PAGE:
Dylan Wiggan looks at the improvements Sony have made with the Playstation Network
2012 has undoubtedly been a banner year for the PSN, the colloquial name for the online services of all Sony’s PlayStation platforms. With a slew of impressive games recently released and upcoming for next year, not to mention a revamped store, pre-download pre-order system and the increasingly cost-effective PlayStation Plus, Sony seems to finally have developed a platform to compete with Microsoft’s rival service Xbox Live Arcade/Marketplace.
In the aftermath of the infamous ‘Network Outage’ of 2011, in which all PSN features were suspended for a 24 day period after a hack compromised an estimated 77 million users accounts and personal data, Sony had a mountain to climb to just convince people to use its online store once again
Acting like a company out to prove itself, after this dark period Sony essentially put its head down and focused on what its best at making great games. The standard of the PSN titles and, in particular, its exclusives, has increased dramatically over the past few years. The most notable success being Journey released in March earlier this year, and developed by thatgamecompany under the stewardship of Sony’s in-house developer ‘incubator’ Sony Santa Monica. Journey was a critical and commercial hit with PSN sales records and 92% rating on metacritic. More importantly, for Sony, was that it brought positive attention to their online store for the first time in years.
In June this goodwill was further extended with the announcement that its paid subscription service PlayStation Plus was getting revamped with a new feature called your ‘Instant Games Collection’. Whilst the previous free content offered was mainly small and obscure games or ‘minis’, the ‘Instant Games Collection’ gives free full retail games such as: Little Big Planet, Infamous, Red Dead Redemption, Borderlands etc. This service, already a bargain for gamers, was now a no-brainer for hardcore PS3 owners. Add to this the fact that PlayStation Plus was also at this point announced to be coming to the PS Vita and Sony’s perceived generosity was doing wonders to improve the image of its online services.
Whilst Journey was a great success, it would take more than one game to really add credibility to Sony’s PSN platform, and fortunately the rest of 2012 built on Journey’s success and suggested the future would continue to. Interesting and truly alternate experiences such as Tokyo Jungle and The Unfinished Swan typified Sony’s online output. And titles buzzed about title to be released next year such as Rain and Until Dawn hint at a strong future line-up of games.
And finally, truly showing Sony’s online advancement is its revamped store. With a better user interface and improved design the store is much less cumbersome to use. But perhaps more effective is new features such as Paypal integration, the Steamesque pre-download system. This means gamers and already have a game downloaded onto their system before it’s officially released, then at midnight of its launch day begin playing immediately. This shows Sony is ready for the inevitable all digital future, with major releases such as Resident Evil 6 already using this system.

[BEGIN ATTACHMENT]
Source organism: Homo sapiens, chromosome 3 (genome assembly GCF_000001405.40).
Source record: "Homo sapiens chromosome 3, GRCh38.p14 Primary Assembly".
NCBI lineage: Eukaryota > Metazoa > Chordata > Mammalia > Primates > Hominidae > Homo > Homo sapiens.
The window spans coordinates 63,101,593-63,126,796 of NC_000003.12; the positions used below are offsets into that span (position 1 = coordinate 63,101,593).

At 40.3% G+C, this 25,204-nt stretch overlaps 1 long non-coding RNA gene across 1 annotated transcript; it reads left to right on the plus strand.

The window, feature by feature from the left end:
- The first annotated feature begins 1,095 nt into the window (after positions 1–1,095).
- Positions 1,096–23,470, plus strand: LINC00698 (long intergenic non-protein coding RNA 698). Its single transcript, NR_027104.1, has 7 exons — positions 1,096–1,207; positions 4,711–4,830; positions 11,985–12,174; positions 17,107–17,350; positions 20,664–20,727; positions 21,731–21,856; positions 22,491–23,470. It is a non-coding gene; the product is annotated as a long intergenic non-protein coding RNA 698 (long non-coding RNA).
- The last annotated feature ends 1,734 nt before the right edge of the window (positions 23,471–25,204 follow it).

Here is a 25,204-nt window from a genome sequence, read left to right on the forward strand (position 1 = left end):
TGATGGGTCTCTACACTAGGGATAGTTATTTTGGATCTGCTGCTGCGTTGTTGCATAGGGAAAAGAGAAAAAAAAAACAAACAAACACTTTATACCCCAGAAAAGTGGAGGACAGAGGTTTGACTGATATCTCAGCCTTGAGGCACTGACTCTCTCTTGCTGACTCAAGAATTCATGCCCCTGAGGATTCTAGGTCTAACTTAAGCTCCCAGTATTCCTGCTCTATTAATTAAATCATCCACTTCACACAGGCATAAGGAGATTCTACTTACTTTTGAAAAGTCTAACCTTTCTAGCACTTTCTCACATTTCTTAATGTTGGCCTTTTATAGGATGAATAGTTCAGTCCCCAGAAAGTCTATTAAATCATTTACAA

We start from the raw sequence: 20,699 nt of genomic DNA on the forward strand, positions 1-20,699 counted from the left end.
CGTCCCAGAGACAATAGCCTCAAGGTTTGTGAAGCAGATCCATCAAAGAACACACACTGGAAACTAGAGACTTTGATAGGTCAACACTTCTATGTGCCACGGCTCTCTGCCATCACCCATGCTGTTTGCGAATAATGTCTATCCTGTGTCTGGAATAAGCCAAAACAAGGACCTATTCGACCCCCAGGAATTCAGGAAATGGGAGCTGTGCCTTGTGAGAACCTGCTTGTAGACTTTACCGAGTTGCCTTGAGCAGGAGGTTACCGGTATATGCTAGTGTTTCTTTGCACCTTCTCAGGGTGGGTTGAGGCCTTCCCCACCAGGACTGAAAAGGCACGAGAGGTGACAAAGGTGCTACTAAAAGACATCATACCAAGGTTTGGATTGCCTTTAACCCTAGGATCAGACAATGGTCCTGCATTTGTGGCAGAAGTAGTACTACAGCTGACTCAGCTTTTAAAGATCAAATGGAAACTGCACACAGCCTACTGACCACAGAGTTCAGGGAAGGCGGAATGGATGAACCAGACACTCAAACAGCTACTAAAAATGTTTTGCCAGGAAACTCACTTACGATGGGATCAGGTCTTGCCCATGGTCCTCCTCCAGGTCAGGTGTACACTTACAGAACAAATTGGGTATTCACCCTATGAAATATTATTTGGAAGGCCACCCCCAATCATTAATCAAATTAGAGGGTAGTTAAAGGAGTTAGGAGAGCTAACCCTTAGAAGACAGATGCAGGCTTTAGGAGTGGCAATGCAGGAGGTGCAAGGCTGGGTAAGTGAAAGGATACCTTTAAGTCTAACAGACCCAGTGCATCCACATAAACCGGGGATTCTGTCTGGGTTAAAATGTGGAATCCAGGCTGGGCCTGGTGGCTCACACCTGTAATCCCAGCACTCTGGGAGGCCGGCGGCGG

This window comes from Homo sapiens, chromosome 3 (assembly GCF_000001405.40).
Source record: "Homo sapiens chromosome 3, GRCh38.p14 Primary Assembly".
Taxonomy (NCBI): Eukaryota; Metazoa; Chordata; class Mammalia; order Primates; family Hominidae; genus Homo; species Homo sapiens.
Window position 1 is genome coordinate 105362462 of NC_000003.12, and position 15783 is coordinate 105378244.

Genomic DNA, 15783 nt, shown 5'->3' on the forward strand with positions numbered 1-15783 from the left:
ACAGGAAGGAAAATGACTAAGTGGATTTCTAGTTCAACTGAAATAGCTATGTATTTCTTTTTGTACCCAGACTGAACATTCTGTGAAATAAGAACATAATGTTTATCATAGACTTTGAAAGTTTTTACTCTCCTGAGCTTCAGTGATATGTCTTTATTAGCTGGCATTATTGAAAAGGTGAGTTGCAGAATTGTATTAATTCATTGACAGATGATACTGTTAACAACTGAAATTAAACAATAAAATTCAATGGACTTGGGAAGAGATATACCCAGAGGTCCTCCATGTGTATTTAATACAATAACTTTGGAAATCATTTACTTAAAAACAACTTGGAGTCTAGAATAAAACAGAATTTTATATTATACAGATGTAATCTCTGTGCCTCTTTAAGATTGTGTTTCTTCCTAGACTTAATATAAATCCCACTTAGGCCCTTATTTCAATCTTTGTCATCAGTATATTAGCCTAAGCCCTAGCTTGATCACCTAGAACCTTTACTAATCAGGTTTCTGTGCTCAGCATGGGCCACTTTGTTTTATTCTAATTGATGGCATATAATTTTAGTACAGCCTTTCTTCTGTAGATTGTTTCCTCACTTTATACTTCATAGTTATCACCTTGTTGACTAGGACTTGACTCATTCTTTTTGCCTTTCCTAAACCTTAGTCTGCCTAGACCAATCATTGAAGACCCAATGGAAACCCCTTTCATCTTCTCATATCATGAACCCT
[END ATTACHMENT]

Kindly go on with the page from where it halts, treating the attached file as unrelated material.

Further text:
Overall it is clear that this year Sony’s PSN services have come along leaps and bounds. After years chasing the heels of Xbox’s rival services, Sony have finally found their digital footing and with the next generation looming its timing is perfect.
Top 5 PSN Games:
Limbo is a gloriously dark puzzle game that follows the tale of a boy trying to find his sister. Genuinely scary and enriched with a black and white design that creates a persistent truly sinister atmosphere; Limbo is the best PSN game of the generation.
The Walking Dead
This point-and-click adventure game adaption of the popular zombie franchise is an emotional rollercoaster. With Heavy Rain-style branching narratives and conversation choices, your decisions decide your character’s personality and some plot points. Great characterisation and storytelling mean these decisions stay with long after you play.
Following on the success of fl0w and Flower, the beautiful Journey shows thatgamecompany full of confidence and clearly given free rein to let their imaginations run wild. Journey is a truly unique game that surely settles the interminable debate on whether ‘games could be art’.
PAC-MAN Championship Edition DX
PAC-MAN Championship Edition DX manages to keep fresh this legendary franchise with great new gameplay innovations keeping classic formula fresh. Online leader boards, plus a funky soundtrack and design make this title is a must buy.
In Tokyo Jungle you play as a variety of animal’s aiming to survive as long as can in a post-apocalyptic Japan where all humans are dead. Whether hunting, scavenging, marking territory or even mating- Tokyo Jungle is bizarrely addictive.